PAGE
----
“When Ro Hana is running, you have two people in the Bay Area. Then it’s a guess who might win,” said Christian Grose, academic director of the Schwarzenegger Institute at the University of Southern California.

Why would Porter have a problem

She is from Southern California. Democratic turnout tends to be higher in the North. “It gives an advantage to candidates from northern California,” Grose said.

Upstate candidates have dominated top-level races for years.

The North has dominated statewide races for years.

Governor Gavin Newsom, like Feinstein, is a former mayor of San Francisco. Vice President Kamala Harris, elected to the Senate in 2016, is a native of Oakland, succeeding Sen. Barbara Boxer, whose political roots are in Marin County. Sen. Alex Padilla, D-Calif., of Los Angeles, but had the advantage of being appointed by Newsom to replace Harris so he could run last year as an incumbent.

But Click noted that Porter seems to understand that she needs to build support in Northern California. Porter’s first event as a Senate candidate was in Walnut Creek, in the Bay Area. On Tuesday, the rally gathered more than 300 people.

It has a smaller support base than the others. “I doubt most people have ever heard of her,” said Wesley Hussey, a political science professor at California State University in Sacramento.

Lee, on the other hand, is well known in political circles.

She was the chair of the Congressional Black Caucus. She gained national attention three days after the terrorist attacks of September 11, 2001, when she was the only member of Congress vote against giving President George W. Bush broad authority to use military force against Afghanistan.

She needs to appeal to minority voters. Lee has a strong reputation in the black community. “I think what makes a candidate top is appeal to the base, and that’s people of color, especially women of color,” said Aimee Ellison, president and founder of She The People, an Oakland-based network of women of color.

Click, however, cited a statewide poll commissioned by Porter that showed Porter leading the potential Democratic primary by 30%. Schiff was 29%. Lee had 9% and Hannah had 6%. In the second round of the leaders, Porter is ahead of Schiff by 11 percentage points.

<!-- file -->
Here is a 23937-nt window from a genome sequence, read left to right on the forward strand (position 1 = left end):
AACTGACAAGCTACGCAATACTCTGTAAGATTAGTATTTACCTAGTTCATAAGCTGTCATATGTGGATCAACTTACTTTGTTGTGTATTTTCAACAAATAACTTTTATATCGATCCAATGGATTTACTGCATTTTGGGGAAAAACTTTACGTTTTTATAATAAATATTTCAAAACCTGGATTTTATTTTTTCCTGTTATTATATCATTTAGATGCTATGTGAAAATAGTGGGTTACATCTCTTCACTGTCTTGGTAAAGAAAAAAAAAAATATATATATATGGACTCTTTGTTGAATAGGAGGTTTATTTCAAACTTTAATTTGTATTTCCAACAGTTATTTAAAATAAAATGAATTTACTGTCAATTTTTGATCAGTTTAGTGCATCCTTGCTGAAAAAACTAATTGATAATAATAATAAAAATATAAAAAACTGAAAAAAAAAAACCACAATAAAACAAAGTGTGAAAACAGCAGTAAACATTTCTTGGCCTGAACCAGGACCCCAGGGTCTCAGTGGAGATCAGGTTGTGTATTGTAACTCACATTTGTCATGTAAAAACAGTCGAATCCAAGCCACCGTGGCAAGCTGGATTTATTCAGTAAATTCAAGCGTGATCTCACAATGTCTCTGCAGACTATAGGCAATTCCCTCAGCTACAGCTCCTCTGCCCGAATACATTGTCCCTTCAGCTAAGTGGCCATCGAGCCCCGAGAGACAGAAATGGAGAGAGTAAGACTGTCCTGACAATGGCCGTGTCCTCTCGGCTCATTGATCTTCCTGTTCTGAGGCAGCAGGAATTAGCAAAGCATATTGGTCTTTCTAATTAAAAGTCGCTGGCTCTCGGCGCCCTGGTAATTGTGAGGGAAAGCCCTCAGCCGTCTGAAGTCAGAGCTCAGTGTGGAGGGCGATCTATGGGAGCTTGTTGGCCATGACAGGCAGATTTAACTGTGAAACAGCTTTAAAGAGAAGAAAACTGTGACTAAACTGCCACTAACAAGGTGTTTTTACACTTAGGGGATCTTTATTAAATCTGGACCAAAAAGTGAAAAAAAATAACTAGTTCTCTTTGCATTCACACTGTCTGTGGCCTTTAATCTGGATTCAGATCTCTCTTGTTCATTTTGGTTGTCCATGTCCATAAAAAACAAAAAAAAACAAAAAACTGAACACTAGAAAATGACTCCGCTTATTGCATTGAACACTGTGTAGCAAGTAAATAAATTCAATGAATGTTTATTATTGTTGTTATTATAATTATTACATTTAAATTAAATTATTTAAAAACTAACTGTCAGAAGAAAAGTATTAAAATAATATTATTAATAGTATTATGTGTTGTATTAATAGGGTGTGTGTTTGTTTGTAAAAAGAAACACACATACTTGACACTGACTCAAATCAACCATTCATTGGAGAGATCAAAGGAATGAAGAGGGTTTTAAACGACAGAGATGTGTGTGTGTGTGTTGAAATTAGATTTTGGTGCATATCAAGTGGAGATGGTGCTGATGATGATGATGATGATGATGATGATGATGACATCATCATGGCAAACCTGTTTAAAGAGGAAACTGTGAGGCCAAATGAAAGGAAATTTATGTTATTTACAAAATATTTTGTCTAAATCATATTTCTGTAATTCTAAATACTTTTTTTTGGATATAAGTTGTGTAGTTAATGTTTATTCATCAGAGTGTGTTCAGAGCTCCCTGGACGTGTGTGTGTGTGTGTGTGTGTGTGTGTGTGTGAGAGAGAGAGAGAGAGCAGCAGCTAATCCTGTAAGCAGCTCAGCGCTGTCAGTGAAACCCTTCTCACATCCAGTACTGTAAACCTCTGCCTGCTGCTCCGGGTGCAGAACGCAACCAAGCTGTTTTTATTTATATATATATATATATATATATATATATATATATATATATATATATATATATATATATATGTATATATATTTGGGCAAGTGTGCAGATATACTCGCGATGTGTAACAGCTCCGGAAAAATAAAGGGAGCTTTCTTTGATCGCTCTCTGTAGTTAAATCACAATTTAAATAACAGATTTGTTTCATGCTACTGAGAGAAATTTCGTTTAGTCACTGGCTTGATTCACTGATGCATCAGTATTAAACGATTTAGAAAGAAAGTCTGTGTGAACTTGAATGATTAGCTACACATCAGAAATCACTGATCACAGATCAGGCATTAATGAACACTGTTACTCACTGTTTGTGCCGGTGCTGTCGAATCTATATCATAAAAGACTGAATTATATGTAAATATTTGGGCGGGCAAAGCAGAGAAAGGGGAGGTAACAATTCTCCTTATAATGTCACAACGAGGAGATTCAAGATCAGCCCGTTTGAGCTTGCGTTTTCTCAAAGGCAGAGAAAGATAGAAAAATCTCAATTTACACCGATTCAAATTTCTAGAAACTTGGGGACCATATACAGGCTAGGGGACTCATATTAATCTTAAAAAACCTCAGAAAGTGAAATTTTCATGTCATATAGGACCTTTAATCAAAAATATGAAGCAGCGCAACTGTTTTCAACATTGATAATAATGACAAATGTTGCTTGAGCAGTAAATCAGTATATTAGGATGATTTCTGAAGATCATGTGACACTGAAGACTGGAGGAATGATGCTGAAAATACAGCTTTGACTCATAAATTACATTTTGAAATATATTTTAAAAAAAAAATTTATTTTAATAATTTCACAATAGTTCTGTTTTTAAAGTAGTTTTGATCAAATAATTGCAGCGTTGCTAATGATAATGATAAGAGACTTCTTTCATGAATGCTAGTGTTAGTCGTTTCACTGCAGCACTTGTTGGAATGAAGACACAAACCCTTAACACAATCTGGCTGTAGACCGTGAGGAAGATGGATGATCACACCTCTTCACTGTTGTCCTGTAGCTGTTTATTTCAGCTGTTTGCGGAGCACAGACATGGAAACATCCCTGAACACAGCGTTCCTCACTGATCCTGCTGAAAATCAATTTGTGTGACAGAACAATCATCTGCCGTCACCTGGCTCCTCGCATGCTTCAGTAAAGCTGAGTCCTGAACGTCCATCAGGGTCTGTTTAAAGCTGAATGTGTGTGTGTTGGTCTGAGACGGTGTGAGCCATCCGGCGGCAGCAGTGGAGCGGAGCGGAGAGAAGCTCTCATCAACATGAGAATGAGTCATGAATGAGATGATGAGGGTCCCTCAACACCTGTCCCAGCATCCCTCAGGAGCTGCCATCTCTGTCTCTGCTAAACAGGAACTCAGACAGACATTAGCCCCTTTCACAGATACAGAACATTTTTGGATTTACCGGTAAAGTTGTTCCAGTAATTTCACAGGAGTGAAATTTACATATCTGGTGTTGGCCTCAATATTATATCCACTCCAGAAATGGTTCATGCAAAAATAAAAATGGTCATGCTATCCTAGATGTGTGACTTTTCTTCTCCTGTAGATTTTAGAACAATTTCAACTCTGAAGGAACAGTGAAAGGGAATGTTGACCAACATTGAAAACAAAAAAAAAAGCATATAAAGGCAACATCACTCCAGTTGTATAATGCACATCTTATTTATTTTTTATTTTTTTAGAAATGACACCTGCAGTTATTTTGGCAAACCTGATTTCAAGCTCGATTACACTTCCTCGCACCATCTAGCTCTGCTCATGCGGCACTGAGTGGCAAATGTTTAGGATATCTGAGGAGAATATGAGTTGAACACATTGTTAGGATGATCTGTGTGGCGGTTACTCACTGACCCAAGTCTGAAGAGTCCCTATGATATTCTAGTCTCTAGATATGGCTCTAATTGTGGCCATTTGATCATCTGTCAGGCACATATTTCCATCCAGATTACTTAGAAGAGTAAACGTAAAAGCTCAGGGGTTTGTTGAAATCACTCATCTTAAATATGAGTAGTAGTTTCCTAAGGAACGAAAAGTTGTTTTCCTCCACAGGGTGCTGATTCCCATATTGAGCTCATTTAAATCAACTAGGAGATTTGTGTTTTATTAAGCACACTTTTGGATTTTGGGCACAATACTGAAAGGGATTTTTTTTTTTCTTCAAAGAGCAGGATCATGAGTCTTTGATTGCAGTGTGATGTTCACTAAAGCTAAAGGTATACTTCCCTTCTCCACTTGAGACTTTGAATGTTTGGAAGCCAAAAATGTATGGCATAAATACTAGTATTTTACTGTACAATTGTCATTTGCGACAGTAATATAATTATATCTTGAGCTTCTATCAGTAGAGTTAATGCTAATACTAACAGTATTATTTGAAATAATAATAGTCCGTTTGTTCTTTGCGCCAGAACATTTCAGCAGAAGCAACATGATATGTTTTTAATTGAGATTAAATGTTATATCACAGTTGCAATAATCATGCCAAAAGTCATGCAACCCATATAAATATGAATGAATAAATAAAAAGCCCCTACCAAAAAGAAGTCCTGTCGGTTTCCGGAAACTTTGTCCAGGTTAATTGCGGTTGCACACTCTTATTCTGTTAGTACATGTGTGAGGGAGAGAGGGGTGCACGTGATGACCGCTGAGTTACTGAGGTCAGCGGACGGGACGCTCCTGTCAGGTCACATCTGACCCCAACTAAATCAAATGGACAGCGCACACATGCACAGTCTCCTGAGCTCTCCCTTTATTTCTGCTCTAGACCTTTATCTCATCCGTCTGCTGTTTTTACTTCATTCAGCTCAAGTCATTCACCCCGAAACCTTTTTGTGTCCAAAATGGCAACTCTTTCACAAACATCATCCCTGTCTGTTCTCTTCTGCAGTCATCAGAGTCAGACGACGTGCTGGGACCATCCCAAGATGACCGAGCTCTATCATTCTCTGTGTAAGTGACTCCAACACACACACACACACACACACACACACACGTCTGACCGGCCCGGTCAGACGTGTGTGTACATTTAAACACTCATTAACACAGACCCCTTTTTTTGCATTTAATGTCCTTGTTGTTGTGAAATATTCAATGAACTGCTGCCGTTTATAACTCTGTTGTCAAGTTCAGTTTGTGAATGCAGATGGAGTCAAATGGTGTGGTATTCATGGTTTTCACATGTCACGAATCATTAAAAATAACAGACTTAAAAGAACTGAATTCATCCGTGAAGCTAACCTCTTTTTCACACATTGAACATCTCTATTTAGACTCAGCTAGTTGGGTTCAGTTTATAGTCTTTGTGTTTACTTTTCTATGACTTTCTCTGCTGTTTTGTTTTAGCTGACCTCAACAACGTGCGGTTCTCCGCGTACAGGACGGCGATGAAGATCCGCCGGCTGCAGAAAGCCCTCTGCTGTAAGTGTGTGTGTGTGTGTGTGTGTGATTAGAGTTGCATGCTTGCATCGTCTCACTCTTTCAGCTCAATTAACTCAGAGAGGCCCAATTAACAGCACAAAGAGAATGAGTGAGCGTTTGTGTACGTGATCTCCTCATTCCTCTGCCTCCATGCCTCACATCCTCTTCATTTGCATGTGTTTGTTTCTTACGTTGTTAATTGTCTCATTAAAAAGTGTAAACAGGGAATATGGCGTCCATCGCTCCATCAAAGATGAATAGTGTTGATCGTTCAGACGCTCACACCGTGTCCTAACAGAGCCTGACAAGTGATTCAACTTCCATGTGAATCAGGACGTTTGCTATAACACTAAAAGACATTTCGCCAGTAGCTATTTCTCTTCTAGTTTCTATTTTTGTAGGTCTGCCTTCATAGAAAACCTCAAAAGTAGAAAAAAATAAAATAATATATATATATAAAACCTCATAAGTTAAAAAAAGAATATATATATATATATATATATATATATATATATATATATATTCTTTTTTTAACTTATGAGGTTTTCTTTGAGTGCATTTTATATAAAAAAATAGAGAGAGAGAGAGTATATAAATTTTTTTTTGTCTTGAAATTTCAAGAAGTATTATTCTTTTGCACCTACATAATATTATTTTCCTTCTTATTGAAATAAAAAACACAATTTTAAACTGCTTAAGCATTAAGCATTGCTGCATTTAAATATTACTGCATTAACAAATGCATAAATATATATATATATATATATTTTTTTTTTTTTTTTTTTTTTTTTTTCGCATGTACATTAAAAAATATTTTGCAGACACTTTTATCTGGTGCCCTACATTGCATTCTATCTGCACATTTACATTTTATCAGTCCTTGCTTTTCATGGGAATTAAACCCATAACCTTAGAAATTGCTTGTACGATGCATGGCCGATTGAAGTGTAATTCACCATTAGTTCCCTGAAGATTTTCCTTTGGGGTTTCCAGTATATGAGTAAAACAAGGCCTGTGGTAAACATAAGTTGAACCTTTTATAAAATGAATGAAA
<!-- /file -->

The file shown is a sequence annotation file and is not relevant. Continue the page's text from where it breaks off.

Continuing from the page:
She may not defeat the Liberals. Hanna has become a liberal hero, and many supporters of Sen. Bernie Sanders, D-Vetriania, are urging him to run for president. Lee was co-chairman of the Congressional Progressive Caucus.

Lee, Hana, and Shif got them all 100% rating ffrom the liberal organization Americans for Democratic Action in 2021, the latest information available. Porter received 90% in 2020 and 2021 and 85% in 2019, which still puts her in the liberal camp.

Click pointed out that Porter is a member of the progressive caucus, and he was quickly approved by Committee for Progressive Changeleading liberal group, in the Senate.

However, it will be difficult to break away from the field. “With three progressive members of Congress likely to compete in the primary, it will be difficult to craft a clear message and stand out from the field,” Kapalczynski said.

David Lightman is McClatchy’s chief congressional correspondent. He has been writing, editing and teaching for nearly 50 years, with stops in Hagerstown, Maryland; Riverside, California; Annapolis; Baltimore; and since 1981 – Washington.